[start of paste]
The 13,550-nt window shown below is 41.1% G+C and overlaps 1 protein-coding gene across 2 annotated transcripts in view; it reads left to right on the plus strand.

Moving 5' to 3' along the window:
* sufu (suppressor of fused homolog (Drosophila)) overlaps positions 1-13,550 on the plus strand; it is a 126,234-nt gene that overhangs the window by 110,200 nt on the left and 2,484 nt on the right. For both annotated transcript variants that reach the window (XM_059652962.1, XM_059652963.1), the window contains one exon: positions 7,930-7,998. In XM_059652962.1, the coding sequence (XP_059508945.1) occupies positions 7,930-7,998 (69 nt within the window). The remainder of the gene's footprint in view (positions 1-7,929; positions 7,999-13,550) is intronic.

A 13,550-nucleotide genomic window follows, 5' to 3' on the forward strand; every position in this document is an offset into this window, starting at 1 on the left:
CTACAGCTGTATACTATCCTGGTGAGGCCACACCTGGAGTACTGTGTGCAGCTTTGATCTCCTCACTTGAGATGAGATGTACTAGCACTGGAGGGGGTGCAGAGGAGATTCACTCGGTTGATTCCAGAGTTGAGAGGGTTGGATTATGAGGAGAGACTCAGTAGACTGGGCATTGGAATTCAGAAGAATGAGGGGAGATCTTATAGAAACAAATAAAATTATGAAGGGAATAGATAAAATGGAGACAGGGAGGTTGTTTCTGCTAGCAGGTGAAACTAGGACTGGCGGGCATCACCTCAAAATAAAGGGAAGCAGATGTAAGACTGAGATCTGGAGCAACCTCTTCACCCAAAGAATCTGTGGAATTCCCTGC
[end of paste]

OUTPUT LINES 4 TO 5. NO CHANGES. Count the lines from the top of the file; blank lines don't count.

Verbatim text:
A 13,550-nucleotide genomic window follows, 5' to 3' on the forward strand; every position in this document is an offset into this window, starting at 1 on the left:
CTACAGCTGTATACTATCCTGGTGAGGCCACACCTGGAGTACTGTGTGCAGCTTTGATCTCCTCACTTGAGATGAGATGTACTAGCACTGGAGGGGGTGCAGAGGAGATTCACTCGGTTGATTCCAGAGTTGAGAGGGTTGGATTATGAGGAGAGACTCAGTAGACTGGGCATTGGAATTCAGAAGAATGAGGGGAGATCTTATAGAAACAAATAAAATTATGAAGGGAATAGATAAAATGGAGACAGGGAGGTTGTTTCTGCTAGCAGGTGAAACTAGGACTGGCGGGCATCACCTCAAAATAAAGGGAAGCAGATGTAAGACTGAGATCTGGAGCAACCTCTTCACCCAAAGAATCTGTGGAATTCCCTGC